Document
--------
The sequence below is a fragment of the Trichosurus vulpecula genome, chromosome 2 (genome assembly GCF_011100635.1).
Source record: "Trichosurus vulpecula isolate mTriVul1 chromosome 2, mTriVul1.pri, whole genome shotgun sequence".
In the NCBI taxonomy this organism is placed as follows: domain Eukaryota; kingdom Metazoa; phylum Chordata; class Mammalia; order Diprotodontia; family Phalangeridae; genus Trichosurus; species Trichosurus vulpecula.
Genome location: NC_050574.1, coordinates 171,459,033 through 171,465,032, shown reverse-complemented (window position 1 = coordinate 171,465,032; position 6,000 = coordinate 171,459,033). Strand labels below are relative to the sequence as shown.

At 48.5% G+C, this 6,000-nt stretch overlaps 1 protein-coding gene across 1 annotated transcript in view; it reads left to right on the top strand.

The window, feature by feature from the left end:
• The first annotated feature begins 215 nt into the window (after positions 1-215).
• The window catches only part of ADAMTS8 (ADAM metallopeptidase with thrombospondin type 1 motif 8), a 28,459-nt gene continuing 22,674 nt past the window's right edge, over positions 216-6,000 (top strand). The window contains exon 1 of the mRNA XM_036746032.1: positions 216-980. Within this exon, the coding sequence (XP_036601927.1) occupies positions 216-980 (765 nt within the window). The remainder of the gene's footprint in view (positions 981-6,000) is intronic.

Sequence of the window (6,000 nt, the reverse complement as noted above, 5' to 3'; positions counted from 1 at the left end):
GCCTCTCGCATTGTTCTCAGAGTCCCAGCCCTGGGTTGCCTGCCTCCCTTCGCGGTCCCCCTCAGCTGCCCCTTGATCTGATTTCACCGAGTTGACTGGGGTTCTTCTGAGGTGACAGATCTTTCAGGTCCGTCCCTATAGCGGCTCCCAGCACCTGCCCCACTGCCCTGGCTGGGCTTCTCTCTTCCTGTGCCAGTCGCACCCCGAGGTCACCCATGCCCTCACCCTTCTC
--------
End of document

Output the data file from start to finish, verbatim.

The sequence below is a fragment of the Trichosurus vulpecula genome, chromosome 2 (genome assembly GCF_011100635.1).
Source record: "Trichosurus vulpecula isolate mTriVul1 chromosome 2, mTriVul1.pri, whole genome shotgun sequence".
In the NCBI taxonomy this organism is placed as follows: domain Eukaryota; kingdom Metazoa; phylum Chordata; class Mammalia; order Diprotodontia; family Phalangeridae; genus Trichosurus; species Trichosurus vulpecula.
Genome location: NC_050574.1, coordinates 171,459,033 through 171,465,032, shown reverse-complemented (window position 1 = coordinate 171,465,032; position 6,000 = coordinate 171,459,033). Strand labels below are relative to the sequence as shown.

At 48.5% G+C, this 6,000-nt stretch overlaps 1 protein-coding gene across 1 annotated transcript in view; it reads left to right on the top strand.

The window, feature by feature from the left end:
• The first annotated feature begins 215 nt into the window (after positions 1-215).
• The window catches only part of ADAMTS8 (ADAM metallopeptidase with thrombospondin type 1 motif 8), a 28,459-nt gene continuing 22,674 nt past the window's right edge, over positions 216-6,000 (top strand). The window contains exon 1 of the mRNA XM_036746032.1: positions 216-980. Within this exon, the coding sequence (XP_036601927.1) occupies positions 216-980 (765 nt within the window). The remainder of the gene's footprint in view (positions 981-6,000) is intronic.

Sequence of the window (6,000 nt, the reverse complement as noted above, 5' to 3'; positions counted from 1 at the left end):
GCCTCTCGCATTGTTCTCAGAGTCCCAGCCCTGGGTTGCCTGCCTCCCTTCGCGGTCCCCCTCAGCTGCCCCTTGATCTGATTTCACCGAGTTGACTGGGGTTCTTCTGAGGTGACAGATCTTTCAGGTCCGTCCCTATAGCGGCTCCCAGCACCTGCCCCACTGCCCTGGCTGGGCTTCTCTCTTCCTGTGCCAGTCGCACCCCGAGGTCACCCATGCCCTCACCCTTCTC